Grease can be a sad tale of peer pressure, teen pregnancy, insecure futures, and violence. Based on a book of the same name by Jim Jacobs and Warren Casey, the story was about greasers, pre-Beatles rock-and-roll, and street life in Chicago. But Director Mark Minnick and his talented troupe turn the tale into a purely entertaining evening at Toby’s Dinner & Show.
The musical opens with the purity of young love over the summer at a beach in Chicago. Sandy Dumbrowski (Nicki Elledge) and Danny Zuko (Matt Hirsh) met over the summer and spent innocent time – thinking they would go to different high schools – falling in unveiled love. As they recount their experiences in a duet of “Summer Nights,” the naughty Pink Ladies and lewd Burger Palace Boys provide a rousing chorus.
Once back on the familiar grounds of Rydell High, Zuko is more interested in maintaining his cool rep than hooking up with the love of his life. Poor innocent Sandy doesn’t understand Danny or the girls who cuss, drink, and smoke at the new school. She attempts to fit in with the establishment crowd. Sandy makes the cheerleading squad, but finds out the captain, Patty (Louisa Tringali), has eyes for her bad-boy Danny.
The rest of the school year is filled with ups and downs, mostly the downs of Zuko and Sandy D’s relationship. Several other performers step up in the process. Doody (Taylor Witt), a guitar-wielding greaser, wows the chicks with a mind-blowing “Those Major Changes.”
Toby’s version of “Greased Lightin’ ” by Kenickie (Paul Roeckell) is phenomenal. Marty (Nia Savoy) has the allure of a money-grubbing, spoiled teenage girl with “Freddy My Love.” In other words: mission accomplished.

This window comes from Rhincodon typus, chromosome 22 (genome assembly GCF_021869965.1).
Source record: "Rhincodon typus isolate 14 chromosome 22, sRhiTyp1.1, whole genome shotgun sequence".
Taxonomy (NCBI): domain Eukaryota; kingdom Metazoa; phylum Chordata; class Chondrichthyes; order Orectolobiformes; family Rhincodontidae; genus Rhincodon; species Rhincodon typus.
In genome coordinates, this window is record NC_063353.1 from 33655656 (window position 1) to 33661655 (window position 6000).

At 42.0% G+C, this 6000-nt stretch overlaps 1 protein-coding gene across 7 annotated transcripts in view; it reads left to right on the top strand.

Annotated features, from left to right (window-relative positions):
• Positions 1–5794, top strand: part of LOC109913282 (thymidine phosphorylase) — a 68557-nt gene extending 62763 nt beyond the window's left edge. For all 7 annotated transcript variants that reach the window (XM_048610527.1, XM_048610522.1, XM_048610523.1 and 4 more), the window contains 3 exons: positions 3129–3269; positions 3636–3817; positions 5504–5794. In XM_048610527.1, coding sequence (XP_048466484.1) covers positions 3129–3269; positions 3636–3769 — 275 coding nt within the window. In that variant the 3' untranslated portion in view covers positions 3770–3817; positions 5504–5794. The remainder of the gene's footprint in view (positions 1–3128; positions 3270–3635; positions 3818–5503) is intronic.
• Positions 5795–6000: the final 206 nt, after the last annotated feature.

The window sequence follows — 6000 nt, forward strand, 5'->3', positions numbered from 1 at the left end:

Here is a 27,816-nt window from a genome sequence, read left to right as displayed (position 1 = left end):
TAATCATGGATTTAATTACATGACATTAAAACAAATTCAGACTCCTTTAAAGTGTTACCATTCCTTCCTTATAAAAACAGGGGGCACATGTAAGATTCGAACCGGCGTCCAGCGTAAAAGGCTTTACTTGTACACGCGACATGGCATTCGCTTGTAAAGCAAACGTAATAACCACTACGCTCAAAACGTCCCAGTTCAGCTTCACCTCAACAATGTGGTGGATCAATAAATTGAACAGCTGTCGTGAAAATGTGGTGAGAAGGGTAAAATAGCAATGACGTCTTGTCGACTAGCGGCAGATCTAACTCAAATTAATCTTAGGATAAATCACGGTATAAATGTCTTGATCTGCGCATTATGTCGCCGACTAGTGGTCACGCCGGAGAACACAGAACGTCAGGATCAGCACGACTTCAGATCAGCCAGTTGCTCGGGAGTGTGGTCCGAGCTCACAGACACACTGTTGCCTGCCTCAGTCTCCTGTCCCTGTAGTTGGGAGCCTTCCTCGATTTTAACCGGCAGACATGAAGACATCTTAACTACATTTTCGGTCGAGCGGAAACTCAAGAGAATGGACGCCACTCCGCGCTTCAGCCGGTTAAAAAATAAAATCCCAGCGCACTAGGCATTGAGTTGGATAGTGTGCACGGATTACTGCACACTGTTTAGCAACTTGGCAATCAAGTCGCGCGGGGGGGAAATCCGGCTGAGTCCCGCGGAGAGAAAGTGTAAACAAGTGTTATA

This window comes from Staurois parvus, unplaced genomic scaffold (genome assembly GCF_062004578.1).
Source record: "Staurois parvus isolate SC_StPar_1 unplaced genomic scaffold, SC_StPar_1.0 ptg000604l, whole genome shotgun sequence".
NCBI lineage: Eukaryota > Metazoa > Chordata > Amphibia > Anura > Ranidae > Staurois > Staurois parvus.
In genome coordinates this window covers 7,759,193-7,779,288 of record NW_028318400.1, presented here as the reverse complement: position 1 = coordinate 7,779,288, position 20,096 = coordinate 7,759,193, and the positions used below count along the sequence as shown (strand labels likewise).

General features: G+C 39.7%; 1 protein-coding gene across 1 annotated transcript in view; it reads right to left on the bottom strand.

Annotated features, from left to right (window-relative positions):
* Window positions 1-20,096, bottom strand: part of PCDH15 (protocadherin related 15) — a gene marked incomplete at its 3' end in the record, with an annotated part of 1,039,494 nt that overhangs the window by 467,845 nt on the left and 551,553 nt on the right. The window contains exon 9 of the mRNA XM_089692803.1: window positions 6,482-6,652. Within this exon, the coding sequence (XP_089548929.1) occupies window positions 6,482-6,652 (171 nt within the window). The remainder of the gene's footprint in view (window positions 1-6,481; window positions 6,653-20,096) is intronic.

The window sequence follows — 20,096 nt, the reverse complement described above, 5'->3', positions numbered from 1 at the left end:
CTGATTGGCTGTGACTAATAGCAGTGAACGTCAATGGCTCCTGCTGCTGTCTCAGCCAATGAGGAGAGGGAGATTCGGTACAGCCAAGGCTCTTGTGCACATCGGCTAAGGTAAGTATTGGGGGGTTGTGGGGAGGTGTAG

The ever tough Betty Rizzo (Maggie Dransfield) excels in her solos “Look At Me I’m Sandra Dee” and “There Are Worse Things I Could Do.” But the character is the pits. It is as if Rizzo, Marty, and Frenchy (Allie O’Donnell) see their character weaknesses as strengths. The boys aren’t mature enough to have much character, but Vietnam will be calling in a few years. This musical is pointing to the future.
Unlike some versions of this musical, these numbers and others, raise the level of performance in intensity, polish, and fun.
One of my favorite numbers is the song-and-dance performed by Jan (Kalen Robinson) and Roger (Justin Calhoun) in “Mooning.” They combine ability, charm, and teamwork to turn a ridiculous song into a jaw-dropping love song. Speaking of dancing, Cha-Cha (Rachel Kemp, who doubles as the dance captain) steals a scene at the hop when she wins the dance contest with Zuko.
The acting, costumes, dancing, and singing are terrific in this rendition of Grease, but some special attention goes to wig stylist Jayson Kueberth. Toby’s is a dinner theater and the actors wait tables, with makeup, sans costumes or wigs. About half an hour before the performance, the waiters disappear to become actors. The effects of Janine Sunday’s 1959-era clothing and Kueberth’s hair are much appreciated additions. Of particular notice is what they did with Johnny Casino (Decarlo Rasperry). His hair and outfit are fab.
Casino’s “Born to Hand-Jive” had the cast and audience moving. He and Vince Fountain’s (Jeffery Shankle) “Shakin’ at the High School Hop” was also riveting.
Actors and the running crew moved props effortlessly to create different scenes, and Minnick used every inch of floor, and some aisles, for a stage. And what would a musical be without music? Ross Scott Rawlings leads an orchestra that hit the right note every time.
Running Time: One hour and 45 minutes with a 30-minute intermission.